New species of Fynbos found

Image courtesy of

Image courtesy of

A new rare species of Fynbos has been discovered near Plettenberg Bay, Western Cape, the Robberg Coastal Corridor Landowners’ Association announced on Tuesday.

It was found on a 16km strip of land between Robberg and Harkerville, association chairman Chris von Christierson said.

The new plant, Psoralea vanberkela, with a unique purple and white flower, would be on display for the first time this week at the annual Cape Floral Kingdom Expo in Bredasdorp, in the Overberg region of the Western Cape.

“This rare and previously undescribed species of the family Fabaceae is an exciting find and further entrenches the Robberg Coastal Corridor as home to several uncommon and unique plant species,” Von Christierson said.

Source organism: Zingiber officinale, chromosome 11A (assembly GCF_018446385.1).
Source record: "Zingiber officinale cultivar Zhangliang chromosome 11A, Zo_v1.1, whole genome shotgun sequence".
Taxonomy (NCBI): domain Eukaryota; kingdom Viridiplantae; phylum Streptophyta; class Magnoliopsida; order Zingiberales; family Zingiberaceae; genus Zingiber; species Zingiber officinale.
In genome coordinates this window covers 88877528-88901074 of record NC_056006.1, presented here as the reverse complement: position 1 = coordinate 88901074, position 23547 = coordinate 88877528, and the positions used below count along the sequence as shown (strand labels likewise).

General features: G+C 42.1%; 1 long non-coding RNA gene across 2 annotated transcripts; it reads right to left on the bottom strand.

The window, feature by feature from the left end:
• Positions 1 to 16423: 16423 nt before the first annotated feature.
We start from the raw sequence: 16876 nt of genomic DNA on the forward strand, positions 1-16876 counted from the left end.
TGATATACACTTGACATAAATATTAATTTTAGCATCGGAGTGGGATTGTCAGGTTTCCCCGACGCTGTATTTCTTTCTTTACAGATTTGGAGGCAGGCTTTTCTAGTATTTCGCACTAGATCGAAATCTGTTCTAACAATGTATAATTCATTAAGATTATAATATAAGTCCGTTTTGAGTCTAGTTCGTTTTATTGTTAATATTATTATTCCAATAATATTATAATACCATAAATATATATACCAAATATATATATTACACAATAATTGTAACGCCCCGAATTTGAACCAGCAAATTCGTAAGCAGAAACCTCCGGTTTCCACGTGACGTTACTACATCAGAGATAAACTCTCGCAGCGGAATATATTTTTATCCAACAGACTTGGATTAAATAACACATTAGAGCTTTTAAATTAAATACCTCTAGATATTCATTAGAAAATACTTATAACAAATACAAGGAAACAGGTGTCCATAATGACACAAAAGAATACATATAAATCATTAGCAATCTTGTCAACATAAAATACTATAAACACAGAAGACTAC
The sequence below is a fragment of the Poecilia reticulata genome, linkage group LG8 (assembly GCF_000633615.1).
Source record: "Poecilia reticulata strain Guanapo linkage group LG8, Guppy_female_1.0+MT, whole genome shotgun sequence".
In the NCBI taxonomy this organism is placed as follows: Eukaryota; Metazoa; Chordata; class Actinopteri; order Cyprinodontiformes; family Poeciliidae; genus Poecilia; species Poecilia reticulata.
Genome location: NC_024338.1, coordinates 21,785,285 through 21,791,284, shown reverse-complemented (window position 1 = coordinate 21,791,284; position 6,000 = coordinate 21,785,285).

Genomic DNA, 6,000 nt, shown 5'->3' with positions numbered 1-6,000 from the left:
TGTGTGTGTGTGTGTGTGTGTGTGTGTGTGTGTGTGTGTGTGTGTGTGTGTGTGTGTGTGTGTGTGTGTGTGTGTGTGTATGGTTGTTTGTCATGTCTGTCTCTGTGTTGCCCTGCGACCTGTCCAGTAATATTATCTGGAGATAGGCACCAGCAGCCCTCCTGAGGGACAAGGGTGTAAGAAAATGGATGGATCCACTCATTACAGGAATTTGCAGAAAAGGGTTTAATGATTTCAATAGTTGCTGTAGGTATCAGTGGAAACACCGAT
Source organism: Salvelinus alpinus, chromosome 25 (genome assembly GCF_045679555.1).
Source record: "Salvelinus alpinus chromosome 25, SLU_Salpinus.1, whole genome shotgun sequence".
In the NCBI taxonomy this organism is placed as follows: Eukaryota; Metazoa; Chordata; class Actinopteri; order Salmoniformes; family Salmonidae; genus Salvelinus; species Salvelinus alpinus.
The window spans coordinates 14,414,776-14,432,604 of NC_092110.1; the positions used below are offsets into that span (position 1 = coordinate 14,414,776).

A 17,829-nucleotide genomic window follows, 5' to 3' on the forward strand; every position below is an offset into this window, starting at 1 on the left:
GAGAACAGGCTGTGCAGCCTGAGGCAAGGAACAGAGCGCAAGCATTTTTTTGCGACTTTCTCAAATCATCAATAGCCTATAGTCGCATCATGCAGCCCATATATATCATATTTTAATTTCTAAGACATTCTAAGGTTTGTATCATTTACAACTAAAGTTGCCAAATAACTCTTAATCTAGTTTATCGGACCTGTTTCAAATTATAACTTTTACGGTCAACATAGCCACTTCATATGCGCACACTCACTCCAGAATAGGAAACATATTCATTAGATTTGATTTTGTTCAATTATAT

The plant was discovered by Nicky van Berkel, a member of Custodians of Rare and Endangered Wildflowers (Crew), which is a project of the SA National Biodiversity Institute.

The discovery was confirmed by UK-based Professor Charles Stirton, an honorary research associate at the University of Cape Town’s botany department, who visited the site to study the plant.

Von Christierson, who viewed the plant in the veld on Sunday, said it had begun to flower, and was expected to be in full bloom when displayed at the expo from Thursday.

The expo would focus on conservation, cultivation, trade, and lifestyle options with wildflowers from the Cape Floral Kingdom where some 1000 botanical species would be on display.

The discovery of a new Fynbos species was significant because of the threat of extinction.

“Some 1700 species of plants in the Western Cape are currently threatened with extinction,” said Gavin Maneveldt of the department of biodiversity and conservation biology at the University of the Western Cape and Cape Nature in a preface to the expo.

“This equates to 68 percent of South Africa’s threatened plants. Of the known plant extinctions from South Africa, more than half… have been from the Western Cape.”

Von Christierson said his association had been campaigning to have the area where the Psoralea vanberkela grew declared a protected environment.

– Sapa


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